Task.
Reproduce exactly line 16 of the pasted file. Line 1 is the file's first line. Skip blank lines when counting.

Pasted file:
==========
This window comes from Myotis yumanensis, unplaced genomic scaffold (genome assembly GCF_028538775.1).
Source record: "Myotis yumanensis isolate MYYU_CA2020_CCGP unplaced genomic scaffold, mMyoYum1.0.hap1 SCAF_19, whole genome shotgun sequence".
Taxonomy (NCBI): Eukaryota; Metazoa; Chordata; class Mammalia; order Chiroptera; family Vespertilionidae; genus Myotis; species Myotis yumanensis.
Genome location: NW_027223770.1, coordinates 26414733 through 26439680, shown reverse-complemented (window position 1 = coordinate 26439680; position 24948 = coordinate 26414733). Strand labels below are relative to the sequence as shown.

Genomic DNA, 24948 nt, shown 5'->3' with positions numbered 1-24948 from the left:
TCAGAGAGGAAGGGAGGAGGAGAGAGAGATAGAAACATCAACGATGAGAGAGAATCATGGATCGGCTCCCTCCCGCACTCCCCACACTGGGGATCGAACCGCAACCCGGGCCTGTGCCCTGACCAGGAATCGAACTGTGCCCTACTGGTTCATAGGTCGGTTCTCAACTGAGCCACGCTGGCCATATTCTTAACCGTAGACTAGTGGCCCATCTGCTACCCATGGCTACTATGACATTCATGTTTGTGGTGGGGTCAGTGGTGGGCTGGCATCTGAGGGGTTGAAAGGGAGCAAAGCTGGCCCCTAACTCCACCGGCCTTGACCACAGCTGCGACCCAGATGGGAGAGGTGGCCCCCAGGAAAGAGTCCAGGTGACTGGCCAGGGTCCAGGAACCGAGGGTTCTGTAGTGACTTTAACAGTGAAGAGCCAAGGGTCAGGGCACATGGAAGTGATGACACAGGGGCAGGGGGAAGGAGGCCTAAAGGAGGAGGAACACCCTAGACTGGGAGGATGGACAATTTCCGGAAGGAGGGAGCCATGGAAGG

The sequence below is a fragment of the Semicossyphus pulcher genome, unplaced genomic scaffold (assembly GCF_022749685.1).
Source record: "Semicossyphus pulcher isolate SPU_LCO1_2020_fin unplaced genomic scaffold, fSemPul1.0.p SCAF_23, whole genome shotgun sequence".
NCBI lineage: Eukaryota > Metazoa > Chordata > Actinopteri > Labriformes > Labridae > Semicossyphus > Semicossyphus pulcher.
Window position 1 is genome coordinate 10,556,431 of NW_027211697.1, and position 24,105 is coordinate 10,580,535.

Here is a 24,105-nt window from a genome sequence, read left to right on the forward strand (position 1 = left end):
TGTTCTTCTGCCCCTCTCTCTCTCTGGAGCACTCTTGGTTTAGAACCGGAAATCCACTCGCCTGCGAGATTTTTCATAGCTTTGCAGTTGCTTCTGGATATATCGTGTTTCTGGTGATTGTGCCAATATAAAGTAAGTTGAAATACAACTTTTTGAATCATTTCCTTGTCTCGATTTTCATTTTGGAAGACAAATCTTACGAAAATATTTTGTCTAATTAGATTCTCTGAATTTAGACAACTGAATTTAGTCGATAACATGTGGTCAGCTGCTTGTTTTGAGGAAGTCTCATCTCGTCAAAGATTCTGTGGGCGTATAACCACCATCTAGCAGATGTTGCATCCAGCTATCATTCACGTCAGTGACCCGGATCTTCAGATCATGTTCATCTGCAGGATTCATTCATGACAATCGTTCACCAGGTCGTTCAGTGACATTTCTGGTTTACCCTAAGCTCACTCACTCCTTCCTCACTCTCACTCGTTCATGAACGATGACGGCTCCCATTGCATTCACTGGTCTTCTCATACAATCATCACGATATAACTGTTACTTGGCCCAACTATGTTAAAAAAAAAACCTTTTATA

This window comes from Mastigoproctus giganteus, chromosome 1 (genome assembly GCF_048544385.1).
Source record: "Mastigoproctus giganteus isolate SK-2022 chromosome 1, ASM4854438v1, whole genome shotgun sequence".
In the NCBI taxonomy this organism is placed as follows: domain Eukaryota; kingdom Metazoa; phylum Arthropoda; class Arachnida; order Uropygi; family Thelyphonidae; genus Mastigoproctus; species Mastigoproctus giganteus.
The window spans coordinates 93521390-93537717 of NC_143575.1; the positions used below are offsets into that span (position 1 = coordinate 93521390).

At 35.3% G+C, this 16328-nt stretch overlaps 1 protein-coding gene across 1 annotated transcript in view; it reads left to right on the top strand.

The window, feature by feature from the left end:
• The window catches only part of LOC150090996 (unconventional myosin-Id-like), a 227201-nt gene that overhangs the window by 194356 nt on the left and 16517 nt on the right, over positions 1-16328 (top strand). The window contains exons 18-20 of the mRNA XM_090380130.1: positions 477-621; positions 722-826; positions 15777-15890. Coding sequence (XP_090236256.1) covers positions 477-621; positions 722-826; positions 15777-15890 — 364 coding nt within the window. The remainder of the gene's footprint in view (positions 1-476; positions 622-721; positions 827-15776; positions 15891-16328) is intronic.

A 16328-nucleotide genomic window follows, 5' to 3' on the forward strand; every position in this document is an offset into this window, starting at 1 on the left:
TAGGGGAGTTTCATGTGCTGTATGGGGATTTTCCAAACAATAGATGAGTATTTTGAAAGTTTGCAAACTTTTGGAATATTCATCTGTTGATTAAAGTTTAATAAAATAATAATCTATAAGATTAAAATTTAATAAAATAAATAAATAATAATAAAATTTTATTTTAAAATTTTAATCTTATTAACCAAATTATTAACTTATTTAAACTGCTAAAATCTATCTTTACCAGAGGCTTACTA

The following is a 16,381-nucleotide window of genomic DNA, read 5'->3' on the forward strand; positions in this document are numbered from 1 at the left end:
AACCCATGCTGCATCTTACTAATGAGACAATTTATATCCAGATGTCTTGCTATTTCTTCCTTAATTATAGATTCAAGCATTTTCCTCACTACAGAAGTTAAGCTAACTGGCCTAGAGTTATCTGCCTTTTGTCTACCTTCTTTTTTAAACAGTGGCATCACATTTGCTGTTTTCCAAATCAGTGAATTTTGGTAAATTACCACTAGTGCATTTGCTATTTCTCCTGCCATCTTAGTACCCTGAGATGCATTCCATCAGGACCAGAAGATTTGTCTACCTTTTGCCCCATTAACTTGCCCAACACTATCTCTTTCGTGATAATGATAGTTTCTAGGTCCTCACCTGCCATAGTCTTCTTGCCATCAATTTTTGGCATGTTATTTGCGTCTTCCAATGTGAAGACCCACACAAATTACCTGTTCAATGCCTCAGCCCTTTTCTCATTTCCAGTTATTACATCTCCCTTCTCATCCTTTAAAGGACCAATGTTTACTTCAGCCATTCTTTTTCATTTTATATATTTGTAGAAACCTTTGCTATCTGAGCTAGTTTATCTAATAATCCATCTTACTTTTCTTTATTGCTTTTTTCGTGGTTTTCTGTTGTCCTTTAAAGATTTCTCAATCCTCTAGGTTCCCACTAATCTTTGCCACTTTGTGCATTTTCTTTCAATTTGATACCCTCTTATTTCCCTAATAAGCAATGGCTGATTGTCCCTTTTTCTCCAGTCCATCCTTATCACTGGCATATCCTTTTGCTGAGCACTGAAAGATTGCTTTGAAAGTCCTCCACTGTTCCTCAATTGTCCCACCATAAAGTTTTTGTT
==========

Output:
The window spans coordinates 93521390-93537717 of NC_143575.1; the positions used below are offsets into that span (position 1 = coordinate 93521390).